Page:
A novel technique that lays down the groundwork for major advances in regenerative medicine, drug screening and biomedical research was created by researchers.
Using human pluripotent stem cells and DNA-cutting protein from meningitis bacteria, researchers from the Morgridge Institute for Research and Northwestern University were able to create a more efficient way to target and repair defective genes.
The team reported that the new method is much simpler than previous methods.
Zhonggang Hou of the Morgridge Institute's regenerative biology team and Yan Zhang of Northwestern University served as first authors on the study; James Thomson, director of regenerative biology at the Morgridge Institute, and Erik Sontheimer, professor of molecular biosciences at Northwestern University, served as principal investigators.
Hou said that with this system, there is the potential to repair any genetic defect, including those responsible for some forms of breast cancer, Parkinson's and other diseases.
He said that the fact that it can be applied to human pluripotent stem cells opens the door for meaningful therapeutic applications.
Zhang said the Northwestern University team focused on Neisseria meningitidis bacteria as it is a good source of the Cas9 protein needed for precisely cleaving damaged sections of DNA.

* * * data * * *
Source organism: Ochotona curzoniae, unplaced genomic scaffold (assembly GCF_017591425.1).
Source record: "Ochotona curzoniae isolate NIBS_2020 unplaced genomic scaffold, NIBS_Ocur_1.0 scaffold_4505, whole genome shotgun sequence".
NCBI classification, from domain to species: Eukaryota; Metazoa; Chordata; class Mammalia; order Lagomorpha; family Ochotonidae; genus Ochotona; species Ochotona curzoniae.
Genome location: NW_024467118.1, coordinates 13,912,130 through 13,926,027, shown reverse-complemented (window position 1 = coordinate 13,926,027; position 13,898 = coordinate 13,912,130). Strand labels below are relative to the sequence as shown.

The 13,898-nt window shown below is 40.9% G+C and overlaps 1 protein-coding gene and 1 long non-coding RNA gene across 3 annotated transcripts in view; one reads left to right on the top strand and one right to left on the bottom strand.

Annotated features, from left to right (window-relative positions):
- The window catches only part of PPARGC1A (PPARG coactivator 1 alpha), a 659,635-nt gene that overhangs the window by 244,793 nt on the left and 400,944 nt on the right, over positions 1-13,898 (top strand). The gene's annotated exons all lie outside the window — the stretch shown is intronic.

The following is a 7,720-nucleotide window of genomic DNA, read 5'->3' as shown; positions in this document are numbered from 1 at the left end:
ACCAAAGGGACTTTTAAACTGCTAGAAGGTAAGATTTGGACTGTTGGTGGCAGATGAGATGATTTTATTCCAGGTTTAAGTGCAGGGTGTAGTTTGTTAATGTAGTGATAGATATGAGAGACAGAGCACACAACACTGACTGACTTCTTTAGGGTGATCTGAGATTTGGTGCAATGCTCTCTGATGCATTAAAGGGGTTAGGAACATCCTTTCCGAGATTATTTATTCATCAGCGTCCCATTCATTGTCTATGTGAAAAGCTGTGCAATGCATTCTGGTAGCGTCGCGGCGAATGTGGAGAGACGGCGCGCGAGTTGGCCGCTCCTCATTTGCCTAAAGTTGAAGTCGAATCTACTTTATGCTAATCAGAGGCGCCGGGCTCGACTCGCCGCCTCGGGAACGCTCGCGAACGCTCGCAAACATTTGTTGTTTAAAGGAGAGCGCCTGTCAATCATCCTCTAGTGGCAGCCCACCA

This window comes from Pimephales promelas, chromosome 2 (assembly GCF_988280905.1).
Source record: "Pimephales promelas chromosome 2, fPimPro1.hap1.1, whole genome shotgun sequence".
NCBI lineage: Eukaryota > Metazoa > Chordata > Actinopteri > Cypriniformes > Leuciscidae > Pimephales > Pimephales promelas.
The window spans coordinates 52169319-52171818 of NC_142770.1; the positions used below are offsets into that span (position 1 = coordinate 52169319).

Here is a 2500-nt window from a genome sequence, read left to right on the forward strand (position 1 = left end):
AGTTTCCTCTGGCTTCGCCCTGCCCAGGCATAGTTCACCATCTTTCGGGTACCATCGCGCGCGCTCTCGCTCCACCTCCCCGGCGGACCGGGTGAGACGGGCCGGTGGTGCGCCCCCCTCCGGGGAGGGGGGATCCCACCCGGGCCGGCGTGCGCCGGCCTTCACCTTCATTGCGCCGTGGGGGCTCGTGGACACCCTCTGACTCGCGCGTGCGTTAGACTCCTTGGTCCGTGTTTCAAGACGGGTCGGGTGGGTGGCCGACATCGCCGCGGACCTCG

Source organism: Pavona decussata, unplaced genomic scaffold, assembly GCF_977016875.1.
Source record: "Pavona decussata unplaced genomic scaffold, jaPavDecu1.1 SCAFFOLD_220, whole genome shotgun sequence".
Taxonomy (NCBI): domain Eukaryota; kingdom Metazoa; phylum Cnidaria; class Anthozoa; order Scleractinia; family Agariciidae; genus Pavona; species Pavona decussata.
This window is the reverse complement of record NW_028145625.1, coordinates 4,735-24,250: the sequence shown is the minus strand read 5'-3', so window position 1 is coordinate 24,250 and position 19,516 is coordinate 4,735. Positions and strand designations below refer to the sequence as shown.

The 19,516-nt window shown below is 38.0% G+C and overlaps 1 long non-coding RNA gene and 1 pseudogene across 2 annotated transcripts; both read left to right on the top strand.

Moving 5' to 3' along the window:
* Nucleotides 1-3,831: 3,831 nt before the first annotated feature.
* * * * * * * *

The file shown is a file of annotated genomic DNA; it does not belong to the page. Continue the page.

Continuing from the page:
She said that they were able to guide this protein with different types of small RNA molecules, allowing them to carefully remove, replace or correct problem genes.
She asserted that this represents a step forward from other recent technologies built upon proteins such as zinc finger nucleases and TALENs.
These previous gene correction methods required engineered proteins to help with the cutting. Hou said scientists can synthesize RNA for the new process in as little as one to three days - compared with the weeks or months needed to engineer suitable proteins.
Thomson said that human pluripotent stem cells can proliferate indefinitely and they give rise to virtually all human cell types, making them invaluable for regenerative medicine, drug screening and biomedical research.
He said that their collaboration with the Northwestern team has taken them further toward realizing the full potential of these cells because they can now manipulate their genomes in a precise, efficient manner.
The study has been published in Proceedings of the National Academy of Sciences.